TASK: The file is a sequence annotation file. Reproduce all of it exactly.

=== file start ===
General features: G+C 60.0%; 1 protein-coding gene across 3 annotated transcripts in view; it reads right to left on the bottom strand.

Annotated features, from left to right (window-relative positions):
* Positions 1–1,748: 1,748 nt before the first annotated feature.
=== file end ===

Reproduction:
General features: G+C 60.0%; 1 protein-coding gene across 3 annotated transcripts in view; it reads right to left on the bottom strand.

Annotated features, from left to right (window-relative positions):
* Positions 1–1,748: 1,748 nt before the first annotated feature.